A historical fictional novel about female boxers really appealed to me as I read a five star review about it in an magazine. But the book was just such a slow burner that I got fed up and gave up half way through. I found it confusing and didn’t want to spend the time finding out what was going on.

Generation X: Tales for an accelerated culture – Douglas Coupland

Synopsis (from Amazon): Andy, Dag and Claire have been handed a society beyond their means. Twentysomethings, brought up with divorce, Watergate and Three Mile Island, and scarred by the 80s fallout of yuppies, recession, crack and Ronald Reagan, they represent the new generation- Generation X. 
Fiercely suspicious of being lumped together as an advertiser’s target market, they have quit dreary careers and cut themselves adrift in the California desert. Unsure of their futures, they immerse themselves in a regime of heavy drinking and working in no future McJobs in the service industry.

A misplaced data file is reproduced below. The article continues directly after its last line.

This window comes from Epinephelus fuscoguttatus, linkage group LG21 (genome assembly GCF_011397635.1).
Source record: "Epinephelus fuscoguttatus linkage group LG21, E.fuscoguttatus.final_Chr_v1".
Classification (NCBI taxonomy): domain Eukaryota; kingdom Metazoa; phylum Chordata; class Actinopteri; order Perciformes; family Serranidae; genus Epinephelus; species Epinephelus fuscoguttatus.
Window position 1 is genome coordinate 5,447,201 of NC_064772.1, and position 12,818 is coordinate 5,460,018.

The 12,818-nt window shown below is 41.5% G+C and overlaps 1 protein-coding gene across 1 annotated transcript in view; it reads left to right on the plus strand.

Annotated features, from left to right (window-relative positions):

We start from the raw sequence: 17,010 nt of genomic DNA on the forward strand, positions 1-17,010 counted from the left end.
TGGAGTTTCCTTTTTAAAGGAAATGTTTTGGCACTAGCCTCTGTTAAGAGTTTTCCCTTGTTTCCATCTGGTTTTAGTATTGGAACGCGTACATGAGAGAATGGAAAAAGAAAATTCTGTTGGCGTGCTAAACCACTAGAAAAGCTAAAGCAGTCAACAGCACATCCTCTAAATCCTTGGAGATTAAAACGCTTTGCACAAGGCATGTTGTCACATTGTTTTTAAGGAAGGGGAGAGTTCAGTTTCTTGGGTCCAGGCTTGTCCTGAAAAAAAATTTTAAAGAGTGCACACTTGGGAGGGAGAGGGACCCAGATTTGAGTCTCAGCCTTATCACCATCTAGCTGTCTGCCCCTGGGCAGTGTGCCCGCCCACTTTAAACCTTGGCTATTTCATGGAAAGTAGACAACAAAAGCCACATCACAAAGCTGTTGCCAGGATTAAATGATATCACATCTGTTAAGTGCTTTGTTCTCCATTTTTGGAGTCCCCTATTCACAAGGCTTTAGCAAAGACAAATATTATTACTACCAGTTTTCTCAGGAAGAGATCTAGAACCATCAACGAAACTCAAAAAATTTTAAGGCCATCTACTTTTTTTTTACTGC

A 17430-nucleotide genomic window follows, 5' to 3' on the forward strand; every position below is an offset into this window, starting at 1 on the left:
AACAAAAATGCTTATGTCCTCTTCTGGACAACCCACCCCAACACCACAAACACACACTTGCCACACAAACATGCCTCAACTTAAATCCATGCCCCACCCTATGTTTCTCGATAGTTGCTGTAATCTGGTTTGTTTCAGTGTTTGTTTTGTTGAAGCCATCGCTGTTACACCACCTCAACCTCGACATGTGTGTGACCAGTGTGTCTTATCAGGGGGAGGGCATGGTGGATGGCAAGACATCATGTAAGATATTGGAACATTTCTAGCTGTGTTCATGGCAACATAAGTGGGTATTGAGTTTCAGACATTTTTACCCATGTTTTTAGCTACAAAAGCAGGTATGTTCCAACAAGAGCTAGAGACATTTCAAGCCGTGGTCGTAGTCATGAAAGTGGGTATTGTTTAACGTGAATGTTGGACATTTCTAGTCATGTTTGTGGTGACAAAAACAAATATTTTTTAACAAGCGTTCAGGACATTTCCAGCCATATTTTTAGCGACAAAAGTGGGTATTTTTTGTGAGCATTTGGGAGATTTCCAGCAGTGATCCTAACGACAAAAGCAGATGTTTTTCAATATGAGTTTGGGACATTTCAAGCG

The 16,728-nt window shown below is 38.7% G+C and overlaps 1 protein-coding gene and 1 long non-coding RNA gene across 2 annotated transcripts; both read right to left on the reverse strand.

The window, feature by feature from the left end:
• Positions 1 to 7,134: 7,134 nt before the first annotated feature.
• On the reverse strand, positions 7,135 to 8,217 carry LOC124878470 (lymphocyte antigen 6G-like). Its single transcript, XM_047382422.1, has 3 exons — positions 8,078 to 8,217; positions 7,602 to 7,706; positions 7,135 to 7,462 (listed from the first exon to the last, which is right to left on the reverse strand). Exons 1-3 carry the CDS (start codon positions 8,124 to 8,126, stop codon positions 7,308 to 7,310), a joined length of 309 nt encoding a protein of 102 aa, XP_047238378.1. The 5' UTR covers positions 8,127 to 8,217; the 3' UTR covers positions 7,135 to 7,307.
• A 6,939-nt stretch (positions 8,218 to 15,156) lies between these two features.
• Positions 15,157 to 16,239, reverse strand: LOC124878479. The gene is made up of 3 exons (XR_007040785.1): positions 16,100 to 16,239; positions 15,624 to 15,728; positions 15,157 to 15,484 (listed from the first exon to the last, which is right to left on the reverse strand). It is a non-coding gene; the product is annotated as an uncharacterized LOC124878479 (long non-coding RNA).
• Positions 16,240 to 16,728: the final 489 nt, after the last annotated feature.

Underemployed, overeducated and intensely private and unpredictable, they have nowhere to direct their anger, no one to assuage their fears, and no culture to replace their anomie. So they tell stories: disturbingly funny tales that reveal their barricaded inner world. A world populated with dead TV shows, ‘Elvis moments’ and semi-disposible Swedish furniture.

For those of you reading that know me personally, this does sound like a book that would be right up my street, especially its relevance with today’s society. I found it a choir to get through, quite self indulgent and boring.

Kill All Enemies – Melvin Burgess

Synopsis (from Amazon): 

Everyone says fourteen-year-old BILLIE is nothing but trouble. A fighter. A danger to her family and friends.